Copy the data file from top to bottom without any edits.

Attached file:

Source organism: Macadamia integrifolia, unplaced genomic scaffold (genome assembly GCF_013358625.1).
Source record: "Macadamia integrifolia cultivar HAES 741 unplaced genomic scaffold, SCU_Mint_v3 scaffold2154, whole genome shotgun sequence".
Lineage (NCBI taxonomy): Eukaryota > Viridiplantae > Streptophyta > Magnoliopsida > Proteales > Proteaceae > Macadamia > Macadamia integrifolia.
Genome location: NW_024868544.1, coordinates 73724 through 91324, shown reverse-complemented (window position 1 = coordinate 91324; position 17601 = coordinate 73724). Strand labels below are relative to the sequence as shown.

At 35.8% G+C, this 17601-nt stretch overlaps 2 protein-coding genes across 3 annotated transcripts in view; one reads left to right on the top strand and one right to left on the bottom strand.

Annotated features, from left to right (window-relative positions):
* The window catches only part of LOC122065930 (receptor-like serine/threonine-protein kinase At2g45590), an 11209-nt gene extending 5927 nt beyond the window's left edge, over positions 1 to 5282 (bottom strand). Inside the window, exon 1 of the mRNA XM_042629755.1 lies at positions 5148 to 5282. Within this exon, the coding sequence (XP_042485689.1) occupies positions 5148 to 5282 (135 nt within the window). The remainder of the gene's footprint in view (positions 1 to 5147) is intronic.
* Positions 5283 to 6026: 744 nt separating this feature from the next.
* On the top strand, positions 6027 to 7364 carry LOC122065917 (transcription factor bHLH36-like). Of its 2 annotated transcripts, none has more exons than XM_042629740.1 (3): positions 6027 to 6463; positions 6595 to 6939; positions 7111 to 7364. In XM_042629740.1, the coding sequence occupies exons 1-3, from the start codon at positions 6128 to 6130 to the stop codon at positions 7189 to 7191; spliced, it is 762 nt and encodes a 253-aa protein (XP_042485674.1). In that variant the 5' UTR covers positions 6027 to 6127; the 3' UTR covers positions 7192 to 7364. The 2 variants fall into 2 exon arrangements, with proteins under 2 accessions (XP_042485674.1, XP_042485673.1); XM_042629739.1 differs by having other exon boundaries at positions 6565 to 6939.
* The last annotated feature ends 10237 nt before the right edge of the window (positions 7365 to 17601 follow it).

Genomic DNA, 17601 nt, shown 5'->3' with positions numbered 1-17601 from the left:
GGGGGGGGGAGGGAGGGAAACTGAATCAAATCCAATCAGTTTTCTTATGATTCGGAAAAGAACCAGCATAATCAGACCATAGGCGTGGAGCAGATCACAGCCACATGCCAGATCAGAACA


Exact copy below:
Source organism: Macadamia integrifolia, unplaced genomic scaffold (genome assembly GCF_013358625.1).
Source record: "Macadamia integrifolia cultivar HAES 741 unplaced genomic scaffold, SCU_Mint_v3 scaffold2154, whole genome shotgun sequence".
Lineage (NCBI taxonomy): Eukaryota > Viridiplantae > Streptophyta > Magnoliopsida > Proteales > Proteaceae > Macadamia > Macadamia integrifolia.
Genome location: NW_024868544.1, coordinates 73724 through 91324, shown reverse-complemented (window position 1 = coordinate 91324; position 17601 = coordinate 73724). Strand labels below are relative to the sequence as shown.

At 35.8% G+C, this 17601-nt stretch overlaps 2 protein-coding genes across 3 annotated transcripts in view; one reads left to right on the top strand and one right to left on the bottom strand.

Annotated features, from left to right (window-relative positions):
* The window catches only part of LOC122065930 (receptor-like serine/threonine-protein kinase At2g45590), an 11209-nt gene extending 5927 nt beyond the window's left edge, over positions 1 to 5282 (bottom strand). Inside the window, exon 1 of the mRNA XM_042629755.1 lies at positions 5148 to 5282. Within this exon, the coding sequence (XP_042485689.1) occupies positions 5148 to 5282 (135 nt within the window). The remainder of the gene's footprint in view (positions 1 to 5147) is intronic.
* Positions 5283 to 6026: 744 nt separating this feature from the next.
* On the top strand, positions 6027 to 7364 carry LOC122065917 (transcription factor bHLH36-like). Of its 2 annotated transcripts, none has more exons than XM_042629740.1 (3): positions 6027 to 6463; positions 6595 to 6939; positions 7111 to 7364. In XM_042629740.1, the coding sequence occupies exons 1-3, from the start codon at positions 6128 to 6130 to the stop codon at positions 7189 to 7191; spliced, it is 762 nt and encodes a 253-aa protein (XP_042485674.1). In that variant the 5' UTR covers positions 6027 to 6127; the 3' UTR covers positions 7192 to 7364. The 2 variants fall into 2 exon arrangements, with proteins under 2 accessions (XP_042485674.1, XP_042485673.1); XM_042629739.1 differs by having other exon boundaries at positions 6565 to 6939.
* The last annotated feature ends 10237 nt before the right edge of the window (positions 7365 to 17601 follow it).

Genomic DNA, 17601 nt, shown 5'->3' with positions numbered 1-17601 from the left:
GGGGGGGGGAGGGAGGGAAACTGAATCAAATCCAATCAGTTTTCTTATGATTCGGAAAAGAACCAGCATAATCAGACCATAGGCGTGGAGCAGATCACAGCCACATGCCAGATCAGAACA